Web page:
To commemorate the 450th anniversary of the birth of Christopher Marlowe, Fourth Monkey Theatre Company embarked on an ambitious project to stage three Marlowe plays in a month. All three were performed in Marlowe’s native city, Canterbury, two at the theatre which now bears his name and one at the majestic Canterbury Cathedral. Opening with Doctor Faustus, the young company then took on The Massacre at Paris and The Jew of Malta. It’s not too hard to find a production of Doctor Faustus so I decided against the journey from Stratford, but The Massacre at Paris and The Jew of Malta are much less commonly seen (although, remarkably, there was also an excellent production of the former at the bankside Rose by The Dolphin’s Back in the same month). In this post, I wanted briefly to comment on how Fourth Monkey used (or did not use) comic elements in the two productions I saw and what this might suggest about the plays and about wider attitudes towards non-Shakespearean Renaissance tragedy.
I’ll begin with a contention: although tragedies are often funny, when Renaissance tragedies are read or performed, they frequently generate laughter which seems, to me at least, unhelpful and unfortunate. It’s easy to view tragedies of the period as comically excessive and melodramatic and while this isn’t a problem in itself, it’s a shame if it becomes the predominant way of viewing the genre, not least because it seems to imply that the plays are poor in quality and unable to move their audiences. I don’t want to push this point too far, partly because I don’t want to suggest that tragedies can’t be funny, and partly because I don’t think that comic elements debase a tragedy and make it less serious or worthy. However, there is a difference between laughing at the grim comedy of a tragedy and laughing at a tragedy because it is thought to be crass and unShakespearean, (a point recently made by Holger Syme in his blog post about The Duchess of Malfi at the Sam Wanamaker Playhouse). I think non-Shakespearean tragedy is often patronised by laughter.
Because of this, I actually found it quite brave of Fourth Monkey to play The Massacre at Paris as unremittingly bleak. Sure, the production ran out of steam towards the end, but the extraordinary sequence of scenes that comprise the massacre proved to be exciting and frightening drama. Played, atmospherically, in the Cathedral crypt, yards from the Huguenot Chapel (which the audience members were invited to explore pre-show) the production made striking use of incense, candles, and music. The Rose production, mentioned above, showed that the scenes can be very effectively staged in a stylized, Tarantino-esque fashion, but Fourth Monkey proved that a more sombre approach can also work. In the end, a virtually humourless approach misses the tonal complexity of Marlowe’s play, and this was one of the reasons why The Dolphin’s Back production was superior, but Fourth Monkey are to be applauded for their bravery in accepting The Massacre at Paris as a serious play about a terrible and significant event in European history.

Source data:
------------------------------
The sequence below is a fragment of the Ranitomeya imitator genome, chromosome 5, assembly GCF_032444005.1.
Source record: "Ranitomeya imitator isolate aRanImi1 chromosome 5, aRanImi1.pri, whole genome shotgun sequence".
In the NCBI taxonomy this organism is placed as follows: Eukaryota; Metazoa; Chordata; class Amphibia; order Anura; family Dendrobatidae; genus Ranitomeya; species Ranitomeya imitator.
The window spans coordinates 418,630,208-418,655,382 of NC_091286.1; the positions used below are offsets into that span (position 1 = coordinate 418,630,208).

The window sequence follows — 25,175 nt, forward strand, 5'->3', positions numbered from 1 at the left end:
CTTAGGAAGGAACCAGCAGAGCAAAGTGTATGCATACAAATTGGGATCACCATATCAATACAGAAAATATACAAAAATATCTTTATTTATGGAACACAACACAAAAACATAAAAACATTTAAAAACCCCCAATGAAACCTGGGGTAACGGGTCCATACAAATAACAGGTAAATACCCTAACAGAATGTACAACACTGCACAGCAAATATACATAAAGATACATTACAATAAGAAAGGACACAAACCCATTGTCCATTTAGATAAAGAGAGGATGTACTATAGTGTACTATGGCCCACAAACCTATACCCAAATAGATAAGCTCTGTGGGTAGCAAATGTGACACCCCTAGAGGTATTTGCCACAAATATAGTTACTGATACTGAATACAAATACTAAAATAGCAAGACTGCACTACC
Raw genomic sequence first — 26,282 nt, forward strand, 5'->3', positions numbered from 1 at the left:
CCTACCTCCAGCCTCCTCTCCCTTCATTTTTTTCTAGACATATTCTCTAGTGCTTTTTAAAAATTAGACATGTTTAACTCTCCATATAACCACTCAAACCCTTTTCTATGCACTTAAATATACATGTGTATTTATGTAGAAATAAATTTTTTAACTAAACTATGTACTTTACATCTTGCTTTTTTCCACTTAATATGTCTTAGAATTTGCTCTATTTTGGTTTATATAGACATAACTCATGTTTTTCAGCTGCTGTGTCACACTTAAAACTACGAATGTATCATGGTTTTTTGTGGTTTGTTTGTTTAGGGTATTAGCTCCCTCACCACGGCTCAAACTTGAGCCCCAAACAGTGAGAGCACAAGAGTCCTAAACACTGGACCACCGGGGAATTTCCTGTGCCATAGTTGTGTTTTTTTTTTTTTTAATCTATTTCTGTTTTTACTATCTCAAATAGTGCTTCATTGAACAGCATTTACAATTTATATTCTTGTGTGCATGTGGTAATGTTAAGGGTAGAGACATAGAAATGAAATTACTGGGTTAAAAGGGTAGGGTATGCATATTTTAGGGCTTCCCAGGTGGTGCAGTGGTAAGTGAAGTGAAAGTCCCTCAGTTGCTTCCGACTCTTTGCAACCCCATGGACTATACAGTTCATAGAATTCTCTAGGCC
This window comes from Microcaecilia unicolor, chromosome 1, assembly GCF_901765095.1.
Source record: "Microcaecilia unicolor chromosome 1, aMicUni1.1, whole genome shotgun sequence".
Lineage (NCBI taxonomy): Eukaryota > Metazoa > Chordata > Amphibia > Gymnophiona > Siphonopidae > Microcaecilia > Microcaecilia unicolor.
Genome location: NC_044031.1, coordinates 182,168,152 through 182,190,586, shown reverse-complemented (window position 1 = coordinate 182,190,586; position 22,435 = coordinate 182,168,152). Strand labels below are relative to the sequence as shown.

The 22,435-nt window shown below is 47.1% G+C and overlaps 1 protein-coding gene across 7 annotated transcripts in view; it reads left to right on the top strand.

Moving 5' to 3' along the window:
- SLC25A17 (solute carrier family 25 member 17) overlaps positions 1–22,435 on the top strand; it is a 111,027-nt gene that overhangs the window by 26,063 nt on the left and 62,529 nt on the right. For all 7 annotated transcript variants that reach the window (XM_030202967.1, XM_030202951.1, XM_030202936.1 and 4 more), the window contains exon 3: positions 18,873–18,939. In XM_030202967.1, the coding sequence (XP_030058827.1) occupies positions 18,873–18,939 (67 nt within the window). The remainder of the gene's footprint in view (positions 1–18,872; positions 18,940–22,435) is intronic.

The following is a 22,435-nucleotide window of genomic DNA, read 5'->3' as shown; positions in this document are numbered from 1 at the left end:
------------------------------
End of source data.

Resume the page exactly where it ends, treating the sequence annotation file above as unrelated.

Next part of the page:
Unfortunately, I found their Jew of Malta less successful. Again, the company seemed determined to emphasize the sombreness of the tragedy, but in this case, I thought it was a miscalculation. The Jew of Malta is a brilliantly funny play, but the production didn’t do enough to bring this humour out; instead, it seemed to push the play in a direction it didn’t want to go. The text tells us that Barabas dies by falling into a cauldron: a death which seems by turns preposterous and oddly fitting. In the Fourth Monkey production, Barabas, high up on the stage with his arms chained to the scaffolding, was effectively crucified. Perhaps the crucifixion image was an attempt to force the play to become what the prologue (omitted in this production) describes as ‘the tragedy of a Jew’. By having Barabas killed in a religiously sensitive way the production seemed to invite an unusual degree of sympathy with the character, while reminding us that the Christians of the play world are far from honourable. But this seemed overstated: the irony, that the Christian Ferneze is the most Machiavellian character, is already well established, and the production’s final image, echoing the opening scene, called attention to the similarities between Barabas and the Maltese Governor. There’s certainly something sinister about the ending, but the desire to make the play more like a conventional tragedy actually robs it of many of its greatest and most distinguishing features. The French lutenist disguise was terrific fun, and some of the lines hit home (they’re too good not to) but many went for nothing. Treating The Massacre at Paris reverentially had some striking benefits, but The Jew of Malta needed to be much more playful.